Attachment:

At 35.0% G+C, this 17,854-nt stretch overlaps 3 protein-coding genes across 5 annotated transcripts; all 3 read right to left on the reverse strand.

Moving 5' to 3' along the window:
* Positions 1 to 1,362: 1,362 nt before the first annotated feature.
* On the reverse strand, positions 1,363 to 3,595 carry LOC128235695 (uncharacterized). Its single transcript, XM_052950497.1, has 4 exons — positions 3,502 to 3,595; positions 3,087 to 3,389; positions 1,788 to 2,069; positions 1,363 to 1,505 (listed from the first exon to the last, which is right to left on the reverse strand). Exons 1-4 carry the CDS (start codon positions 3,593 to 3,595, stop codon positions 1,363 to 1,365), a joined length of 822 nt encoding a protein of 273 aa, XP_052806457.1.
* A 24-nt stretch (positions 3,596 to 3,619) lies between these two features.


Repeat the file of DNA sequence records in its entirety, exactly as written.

At 35.0% G+C, this 17,854-nt stretch overlaps 3 protein-coding genes across 5 annotated transcripts; all 3 read right to left on the reverse strand.

Moving 5' to 3' along the window:
* Positions 1 to 1,362: 1,362 nt before the first annotated feature.
* On the reverse strand, positions 1,363 to 3,595 carry LOC128235695 (uncharacterized). Its single transcript, XM_052950497.1, has 4 exons — positions 3,502 to 3,595; positions 3,087 to 3,389; positions 1,788 to 2,069; positions 1,363 to 1,505 (listed from the first exon to the last, which is right to left on the reverse strand). Exons 1-4 carry the CDS (start codon positions 3,593 to 3,595, stop codon positions 1,363 to 1,365), a joined length of 822 nt encoding a protein of 273 aa, XP_052806457.1.
* A 24-nt stretch (positions 3,596 to 3,619) lies between these two features.